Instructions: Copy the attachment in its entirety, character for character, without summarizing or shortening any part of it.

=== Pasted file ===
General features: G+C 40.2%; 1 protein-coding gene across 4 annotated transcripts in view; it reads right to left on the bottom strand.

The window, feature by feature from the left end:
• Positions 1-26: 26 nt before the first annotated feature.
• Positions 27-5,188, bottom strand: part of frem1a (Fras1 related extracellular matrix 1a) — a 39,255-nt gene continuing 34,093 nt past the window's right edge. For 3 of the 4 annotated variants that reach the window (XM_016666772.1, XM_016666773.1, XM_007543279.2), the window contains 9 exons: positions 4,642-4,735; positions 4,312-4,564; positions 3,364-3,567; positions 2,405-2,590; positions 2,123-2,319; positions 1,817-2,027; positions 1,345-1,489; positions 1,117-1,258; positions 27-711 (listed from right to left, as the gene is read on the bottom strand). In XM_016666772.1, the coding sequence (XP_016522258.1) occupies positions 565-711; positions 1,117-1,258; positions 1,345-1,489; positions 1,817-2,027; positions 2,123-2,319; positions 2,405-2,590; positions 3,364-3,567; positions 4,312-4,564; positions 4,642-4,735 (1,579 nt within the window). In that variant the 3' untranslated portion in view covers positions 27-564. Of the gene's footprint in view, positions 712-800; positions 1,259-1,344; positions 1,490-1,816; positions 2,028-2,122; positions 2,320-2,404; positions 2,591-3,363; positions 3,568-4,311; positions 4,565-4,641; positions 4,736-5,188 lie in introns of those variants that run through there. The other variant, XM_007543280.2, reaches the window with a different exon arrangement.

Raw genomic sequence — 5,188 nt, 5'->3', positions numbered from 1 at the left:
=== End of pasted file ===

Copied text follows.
General features: G+C 40.2%; 1 protein-coding gene across 4 annotated transcripts in view; it reads right to left on the bottom strand.

The window, feature by feature from the left end:
• Positions 1-26: 26 nt before the first annotated feature.
• Positions 27-5,188, bottom strand: part of frem1a (Fras1 related extracellular matrix 1a) — a 39,255-nt gene continuing 34,093 nt past the window's right edge. For 3 of the 4 annotated variants that reach the window (XM_016666772.1, XM_016666773.1, XM_007543279.2), the window contains 9 exons: positions 4,642-4,735; positions 4,312-4,564; positions 3,364-3,567; positions 2,405-2,590; positions 2,123-2,319; positions 1,817-2,027; positions 1,345-1,489; positions 1,117-1,258; positions 27-711 (listed from right to left, as the gene is read on the bottom strand). In XM_016666772.1, the coding sequence (XP_016522258.1) occupies positions 565-711; positions 1,117-1,258; positions 1,345-1,489; positions 1,817-2,027; positions 2,123-2,319; positions 2,405-2,590; positions 3,364-3,567; positions 4,312-4,564; positions 4,642-4,735 (1,579 nt within the window). In that variant the 3' untranslated portion in view covers positions 27-564. Of the gene's footprint in view, positions 712-800; positions 1,259-1,344; positions 1,490-1,816; positions 2,028-2,122; positions 2,320-2,404; positions 2,591-3,363; positions 3,568-4,311; positions 4,565-4,641; positions 4,736-5,188 lie in introns of those variants that run through there. The other variant, XM_007543280.2, reaches the window with a different exon arrangement.

Raw genomic sequence — 5,188 nt, 5'->3', positions numbered from 1 at the left: